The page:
Garmin's slick Scot David Millar didn't have great legs today, as he came off the groupe Maillot Jaune on the Aspin ascent and finished in a small group at 4'34", ending Millar's Tour gc hopes for good, But once again, his Garmin teammate Christian Vandevelde continued to impress as the Chicago White Sox fan from Lemont, Ill. was 20th on Stage 9 and moved past former Maillot Jaune Stefen Schumcher into 3rd on gc, just 44" from the Maillot Jaune. If Evans and Kirchen both falter on tommorrow's tough stage to Hautacam, Vande Velde could take over the Maillot Jaune at the 2008 Tour De France.
How It Happened
170 riders took the start of Stage 9 of the 2008 Tour at 11:20am, a difficult 224km stage with seven climbs on the menu du jour. The weather was partly cloudy and cool, with the possibility of afternoon thunder showers in the mountains. Stage 9 rolled southwest across the Haut-Garonne with with four Cat.4 climbs, the Cote de Saint-Pey after 42km, the cote de Sainte-Quitterie after 46km, then the cote de Mane after 91km and col de Buret after 113.5km. The Cat. 3 col des Ares was next after 123.5km with the first of two Cat. 1 climbs of Stage 9, the col de Peyresourde after 166.5km and the final ascent of the day, the col d’Apsin after 198km. There were also two intermediate sprints in Saint-Sulpice-sur-Leze after 29.5km and Sengouagnet after 111km.
There were many early attacks but eventually a trio of riders got a gap and the peloton let them go. Lang (GST), Kuschynski (LIQ) and Jalabert (AGR) got away after 22km and by 37km, they 5’40”. Average speed for the first hour was 45.6km/hr and the break had gained a huge margin of 14’20” after 55km, when the orange jerseys of Euskaltel began to chase. came to the front and started to chase. The average speed for the second hour was 40.9km/h. Atop the cote de Mane after 91km, the gap was 10’55”.
Cadel Evans crashed around the 105km on the tricky descent of the col de Buret, sustaining abrasions to his left elbow. He changed a bike and quickly rejoined the peloton, even though the Euskaltel team continued to set a rapid tempo. He did consult the race physician, Dr. Porte, who said the wounds were not too deep but that he expected the Australian would have problems climbing because of the injuries sustained.
First climbed in the Tour in 1910 and scaled today for the 60th time in Tour history, the break began the day's penultimate ascent of the col de Peyresourde 9’10” ahead of the peloton, with Euskaltel still chasing hard on the front. Lang's hard tempo first dropped Jalabert and then Kuschynski, while Saunier Duval's Maillot Pois De La Fuente attacked the peloton with 6km to climb, followed by Montfort. Lang was first over the summit, followed by Kuschynski at 40”, Jalabert at 3’40” and De La Fuente and Montfort at 4’50”. Stage 7 winner Luis Sanchez (Caisse d'Epargne) attacked the peloton just before the summit, with the groupe Maillot Jaune 5’25” behind Lang.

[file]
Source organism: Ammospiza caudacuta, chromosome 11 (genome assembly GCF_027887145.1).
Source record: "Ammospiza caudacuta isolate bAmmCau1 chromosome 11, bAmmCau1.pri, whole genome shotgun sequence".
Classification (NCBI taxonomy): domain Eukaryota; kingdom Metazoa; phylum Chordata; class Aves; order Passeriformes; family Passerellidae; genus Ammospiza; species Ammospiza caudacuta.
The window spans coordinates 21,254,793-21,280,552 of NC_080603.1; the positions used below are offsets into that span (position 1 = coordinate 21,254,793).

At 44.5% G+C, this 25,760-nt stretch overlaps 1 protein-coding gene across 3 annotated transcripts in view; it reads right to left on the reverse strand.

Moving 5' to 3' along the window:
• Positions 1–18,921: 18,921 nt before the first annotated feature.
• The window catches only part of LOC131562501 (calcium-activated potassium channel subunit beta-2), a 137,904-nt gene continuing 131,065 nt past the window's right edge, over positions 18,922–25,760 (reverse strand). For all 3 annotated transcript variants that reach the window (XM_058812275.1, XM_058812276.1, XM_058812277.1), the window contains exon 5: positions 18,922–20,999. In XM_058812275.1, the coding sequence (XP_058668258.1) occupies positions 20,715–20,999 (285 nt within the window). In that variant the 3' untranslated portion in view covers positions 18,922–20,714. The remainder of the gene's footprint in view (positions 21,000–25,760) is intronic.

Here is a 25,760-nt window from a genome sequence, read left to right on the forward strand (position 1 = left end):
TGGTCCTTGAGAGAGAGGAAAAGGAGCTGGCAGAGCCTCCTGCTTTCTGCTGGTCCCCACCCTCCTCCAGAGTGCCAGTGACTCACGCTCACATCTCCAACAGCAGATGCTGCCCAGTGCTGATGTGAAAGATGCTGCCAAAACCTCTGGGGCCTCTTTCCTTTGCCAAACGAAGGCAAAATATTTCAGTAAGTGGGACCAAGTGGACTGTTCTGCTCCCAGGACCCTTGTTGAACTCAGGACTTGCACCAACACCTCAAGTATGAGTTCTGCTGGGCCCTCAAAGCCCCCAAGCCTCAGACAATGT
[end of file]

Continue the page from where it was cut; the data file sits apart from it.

On the final ascent of the Col d’Aspin, there were several attacks in the groupe Maillot Jaune by Schumacher, Casar, Nibali, Kreuziger and Gonzalo, but as soon has his teammate De La Fuente was absorbed, Ricco' made his move and what a move! The Saunier Duval man gained over 20 seconds a kilometer up the Col d’Aspin as the favorites in the groupe Maillot Jaune just looked at each other. Ricco' blasted by Lang in the last kilometer of the ascent and had 35” on Lang and Nibali with 1’15” on the group Maillot Jaune, a gap he maintained all the way to the finish in Bagnères-de-Bigorre. Gutsy break driver Sebastian Lang finished in the groupe Maillot Jaune in 11th for a superb ride after a 150km break.
Tour de France / Stage 9 Results
1. Riccardo Ricco (ITA/SDV) 5h39’28”
(39,592 km/hr average speed)
2. Vladimir Efimkin (RUS/A2R @1’04”
3. Cyril Dessel (FRA/A2R) @ 1’17”
4. Dmitriy Fofonov (KAZ/C.A)
5. Christian Knees (GER/MRM)
6. Maxime Monfort (BEL/COF)
7. Alejandro Valverde (ESP/GCE)
8. Roman Kreuziger (CZE/LIQ)
9. Damiano Cunego (ITA/LAM)
10. Yaroslav Popovych (UKR/SIL) @ same time
Tour de France / Overall Standings after Stage 9
1. Kim Kirchen (LUX/COL) 38h07’19”
2. Cadel Evans (AUS/SIL) @ :06”
3. Christian Vande Velde (USA/GAR) @ :44”
4. Stefan Schumacher (GER/GST) @ :56”
5. Denis Menchov (RUS/RAB) @ 1’03”
6. Alejandro Valverde (ESP/GCE) @ 1’12”
7. Stijn Devolder (BEL/QST) @ 1’21”
8. Oscar Pereiro (ESP/GCE) @ 1’21”
9. Samuel Sanchez (ESP/EUS) @ 1’27”
10. Carlos Sastre (ESP/CSC) @ 1’34”
For Complete Tour De France Results, Click HERE
Monday 14 July
Stage 10: Pau–Hautacam: 156km
This stage on France’s national day is short, sharp and decisive. Starting with rolling roads across the Pyrenees foothills, the steep climb of the Col du Tourmalet (17.7km at 7.5 percent) will make the first selection before the final mountaintop finish atop the 14.2km ascent to Hautacam. After his crash on Stage 9, there will pressure on Cadel Evans to maintain his position in the race, but not as much as on Maillot Jaune Kim Kirchen, who may be deprived of his race lead on Monday.